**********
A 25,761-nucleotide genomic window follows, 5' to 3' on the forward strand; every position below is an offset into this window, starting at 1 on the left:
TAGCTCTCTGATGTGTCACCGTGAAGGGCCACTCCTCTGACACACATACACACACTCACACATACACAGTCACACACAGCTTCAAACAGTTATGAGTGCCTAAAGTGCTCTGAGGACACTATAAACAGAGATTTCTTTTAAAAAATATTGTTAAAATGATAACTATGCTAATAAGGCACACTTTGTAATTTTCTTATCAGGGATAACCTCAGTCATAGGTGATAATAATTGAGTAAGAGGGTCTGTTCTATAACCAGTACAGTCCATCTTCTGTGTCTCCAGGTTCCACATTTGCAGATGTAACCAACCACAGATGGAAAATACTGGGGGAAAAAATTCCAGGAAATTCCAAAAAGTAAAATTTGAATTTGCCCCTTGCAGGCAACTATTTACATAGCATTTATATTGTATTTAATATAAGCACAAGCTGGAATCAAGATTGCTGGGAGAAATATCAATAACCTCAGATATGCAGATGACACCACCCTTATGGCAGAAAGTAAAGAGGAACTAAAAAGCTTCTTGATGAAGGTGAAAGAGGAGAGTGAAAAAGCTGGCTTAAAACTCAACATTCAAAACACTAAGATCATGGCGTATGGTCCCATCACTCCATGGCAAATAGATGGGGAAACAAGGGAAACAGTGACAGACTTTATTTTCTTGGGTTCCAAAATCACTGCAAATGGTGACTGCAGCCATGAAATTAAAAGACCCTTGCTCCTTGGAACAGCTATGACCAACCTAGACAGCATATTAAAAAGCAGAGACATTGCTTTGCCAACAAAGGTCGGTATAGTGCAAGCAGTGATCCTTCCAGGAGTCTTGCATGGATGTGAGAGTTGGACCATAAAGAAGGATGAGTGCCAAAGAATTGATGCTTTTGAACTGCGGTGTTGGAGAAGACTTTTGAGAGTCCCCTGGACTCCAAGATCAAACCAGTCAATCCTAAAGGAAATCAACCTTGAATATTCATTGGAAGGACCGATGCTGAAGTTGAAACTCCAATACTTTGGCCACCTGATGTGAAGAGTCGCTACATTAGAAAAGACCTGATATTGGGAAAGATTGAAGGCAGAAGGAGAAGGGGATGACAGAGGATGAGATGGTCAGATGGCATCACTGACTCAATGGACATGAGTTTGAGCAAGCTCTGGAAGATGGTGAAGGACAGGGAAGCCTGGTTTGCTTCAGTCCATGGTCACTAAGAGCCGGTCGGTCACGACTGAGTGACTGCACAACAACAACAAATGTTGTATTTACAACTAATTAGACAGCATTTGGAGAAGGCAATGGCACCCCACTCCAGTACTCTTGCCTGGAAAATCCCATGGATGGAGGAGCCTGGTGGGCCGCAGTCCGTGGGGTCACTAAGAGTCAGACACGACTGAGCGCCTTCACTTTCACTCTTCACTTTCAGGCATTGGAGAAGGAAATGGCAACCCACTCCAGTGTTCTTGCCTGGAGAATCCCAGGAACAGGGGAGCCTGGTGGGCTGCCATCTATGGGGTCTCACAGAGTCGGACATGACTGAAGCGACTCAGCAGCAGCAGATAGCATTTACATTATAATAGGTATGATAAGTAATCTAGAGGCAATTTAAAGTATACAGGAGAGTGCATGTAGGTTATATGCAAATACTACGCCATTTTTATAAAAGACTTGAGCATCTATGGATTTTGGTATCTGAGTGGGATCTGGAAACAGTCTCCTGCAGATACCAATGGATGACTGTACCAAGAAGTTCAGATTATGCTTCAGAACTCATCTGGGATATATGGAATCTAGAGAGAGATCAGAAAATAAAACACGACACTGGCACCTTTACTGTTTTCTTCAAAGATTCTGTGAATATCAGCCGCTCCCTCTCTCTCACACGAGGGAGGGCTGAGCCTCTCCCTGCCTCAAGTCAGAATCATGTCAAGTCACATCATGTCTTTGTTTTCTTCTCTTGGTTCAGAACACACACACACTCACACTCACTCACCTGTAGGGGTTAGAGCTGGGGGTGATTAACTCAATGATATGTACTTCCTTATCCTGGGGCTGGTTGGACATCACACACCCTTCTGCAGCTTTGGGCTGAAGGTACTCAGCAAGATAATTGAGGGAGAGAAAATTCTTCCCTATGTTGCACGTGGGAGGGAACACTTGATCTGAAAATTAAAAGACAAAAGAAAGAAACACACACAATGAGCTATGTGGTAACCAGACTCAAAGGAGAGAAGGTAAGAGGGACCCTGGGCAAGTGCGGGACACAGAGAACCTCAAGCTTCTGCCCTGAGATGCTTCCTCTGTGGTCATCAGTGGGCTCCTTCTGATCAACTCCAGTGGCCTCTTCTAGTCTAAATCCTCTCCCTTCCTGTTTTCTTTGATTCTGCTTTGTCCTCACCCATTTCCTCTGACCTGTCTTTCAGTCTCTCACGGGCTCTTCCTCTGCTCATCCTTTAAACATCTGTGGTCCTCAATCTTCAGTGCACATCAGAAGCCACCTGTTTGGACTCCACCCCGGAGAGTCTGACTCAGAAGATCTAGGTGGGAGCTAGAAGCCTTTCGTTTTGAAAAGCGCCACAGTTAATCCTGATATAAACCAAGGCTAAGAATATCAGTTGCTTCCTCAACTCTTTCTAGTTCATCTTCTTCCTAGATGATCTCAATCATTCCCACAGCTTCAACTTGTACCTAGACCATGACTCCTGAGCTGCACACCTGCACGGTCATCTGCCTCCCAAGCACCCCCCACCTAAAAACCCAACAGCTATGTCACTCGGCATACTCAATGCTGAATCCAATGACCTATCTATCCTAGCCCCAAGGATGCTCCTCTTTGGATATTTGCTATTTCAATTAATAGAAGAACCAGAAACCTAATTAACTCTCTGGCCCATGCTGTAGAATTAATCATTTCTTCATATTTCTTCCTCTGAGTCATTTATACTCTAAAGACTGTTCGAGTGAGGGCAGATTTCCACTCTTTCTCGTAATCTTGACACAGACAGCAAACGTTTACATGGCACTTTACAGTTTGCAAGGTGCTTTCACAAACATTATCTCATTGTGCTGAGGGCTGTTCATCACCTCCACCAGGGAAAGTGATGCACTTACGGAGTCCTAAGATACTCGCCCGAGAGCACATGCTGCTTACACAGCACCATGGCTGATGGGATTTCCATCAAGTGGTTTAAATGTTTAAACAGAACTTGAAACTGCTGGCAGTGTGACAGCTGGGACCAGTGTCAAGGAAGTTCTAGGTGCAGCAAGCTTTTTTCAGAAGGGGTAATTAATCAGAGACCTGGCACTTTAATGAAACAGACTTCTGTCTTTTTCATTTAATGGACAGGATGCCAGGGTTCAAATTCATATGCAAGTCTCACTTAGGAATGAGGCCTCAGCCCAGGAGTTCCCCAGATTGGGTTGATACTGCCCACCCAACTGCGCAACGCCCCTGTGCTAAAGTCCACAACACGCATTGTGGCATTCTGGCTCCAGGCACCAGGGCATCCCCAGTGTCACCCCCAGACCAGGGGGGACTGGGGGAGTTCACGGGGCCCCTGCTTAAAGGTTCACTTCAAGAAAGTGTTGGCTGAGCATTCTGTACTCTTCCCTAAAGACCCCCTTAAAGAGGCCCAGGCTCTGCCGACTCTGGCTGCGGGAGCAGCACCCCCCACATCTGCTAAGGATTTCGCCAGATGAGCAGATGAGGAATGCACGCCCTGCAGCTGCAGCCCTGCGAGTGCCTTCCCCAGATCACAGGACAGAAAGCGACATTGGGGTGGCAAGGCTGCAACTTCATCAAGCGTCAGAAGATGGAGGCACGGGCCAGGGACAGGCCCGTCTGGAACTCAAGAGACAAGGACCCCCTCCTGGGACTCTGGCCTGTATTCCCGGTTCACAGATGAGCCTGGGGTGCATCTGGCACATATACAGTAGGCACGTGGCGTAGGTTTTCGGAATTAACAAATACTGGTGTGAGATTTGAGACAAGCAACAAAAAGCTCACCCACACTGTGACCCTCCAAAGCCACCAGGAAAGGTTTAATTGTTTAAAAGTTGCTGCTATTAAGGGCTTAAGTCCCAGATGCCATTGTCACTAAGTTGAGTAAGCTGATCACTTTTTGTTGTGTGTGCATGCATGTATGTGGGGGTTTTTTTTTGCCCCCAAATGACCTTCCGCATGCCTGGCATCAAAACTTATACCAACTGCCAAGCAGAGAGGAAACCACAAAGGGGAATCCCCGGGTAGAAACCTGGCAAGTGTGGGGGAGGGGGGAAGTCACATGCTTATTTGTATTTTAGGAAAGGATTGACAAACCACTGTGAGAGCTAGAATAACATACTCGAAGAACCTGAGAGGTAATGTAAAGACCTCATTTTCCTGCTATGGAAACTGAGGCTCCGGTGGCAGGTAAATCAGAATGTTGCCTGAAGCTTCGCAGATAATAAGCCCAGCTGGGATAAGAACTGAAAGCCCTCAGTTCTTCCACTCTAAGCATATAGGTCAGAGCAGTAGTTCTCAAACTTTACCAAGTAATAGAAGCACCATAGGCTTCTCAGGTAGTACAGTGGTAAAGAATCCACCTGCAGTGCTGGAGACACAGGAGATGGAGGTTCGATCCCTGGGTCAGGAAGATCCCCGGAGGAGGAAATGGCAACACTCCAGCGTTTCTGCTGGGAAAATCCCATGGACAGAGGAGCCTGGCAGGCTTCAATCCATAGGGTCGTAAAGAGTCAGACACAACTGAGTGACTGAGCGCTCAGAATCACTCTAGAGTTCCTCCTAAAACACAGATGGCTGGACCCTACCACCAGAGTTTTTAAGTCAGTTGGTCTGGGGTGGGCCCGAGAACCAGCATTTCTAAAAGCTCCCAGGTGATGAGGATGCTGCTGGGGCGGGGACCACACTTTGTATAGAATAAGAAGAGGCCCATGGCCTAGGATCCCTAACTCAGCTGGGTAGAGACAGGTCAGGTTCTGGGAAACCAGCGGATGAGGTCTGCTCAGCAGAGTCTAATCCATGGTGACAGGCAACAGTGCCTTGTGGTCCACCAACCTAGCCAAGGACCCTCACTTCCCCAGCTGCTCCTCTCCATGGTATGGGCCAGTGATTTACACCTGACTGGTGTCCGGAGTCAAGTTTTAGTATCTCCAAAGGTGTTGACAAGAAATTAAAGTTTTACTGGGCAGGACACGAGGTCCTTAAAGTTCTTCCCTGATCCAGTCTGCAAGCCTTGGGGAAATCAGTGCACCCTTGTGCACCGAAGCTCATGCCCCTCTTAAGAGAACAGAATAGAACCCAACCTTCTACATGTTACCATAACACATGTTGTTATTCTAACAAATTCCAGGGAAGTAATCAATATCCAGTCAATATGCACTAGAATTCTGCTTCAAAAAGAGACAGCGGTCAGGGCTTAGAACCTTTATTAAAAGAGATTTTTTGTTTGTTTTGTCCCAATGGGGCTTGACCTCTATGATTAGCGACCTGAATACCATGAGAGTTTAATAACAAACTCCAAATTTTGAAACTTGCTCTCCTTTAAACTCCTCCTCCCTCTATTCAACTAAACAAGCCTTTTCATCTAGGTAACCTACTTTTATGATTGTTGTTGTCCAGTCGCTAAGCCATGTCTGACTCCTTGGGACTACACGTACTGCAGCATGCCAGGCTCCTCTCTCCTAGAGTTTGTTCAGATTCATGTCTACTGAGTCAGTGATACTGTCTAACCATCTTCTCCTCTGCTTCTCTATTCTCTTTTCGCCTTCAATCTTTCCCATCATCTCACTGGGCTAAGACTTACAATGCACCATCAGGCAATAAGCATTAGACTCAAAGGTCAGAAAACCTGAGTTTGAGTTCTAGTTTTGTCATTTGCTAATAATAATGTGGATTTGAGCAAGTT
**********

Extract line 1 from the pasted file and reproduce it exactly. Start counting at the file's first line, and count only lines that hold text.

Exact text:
A 25,761-nucleotide genomic window follows, 5' to 3' on the forward strand; every position below is an offset into this window, starting at 1 on the left: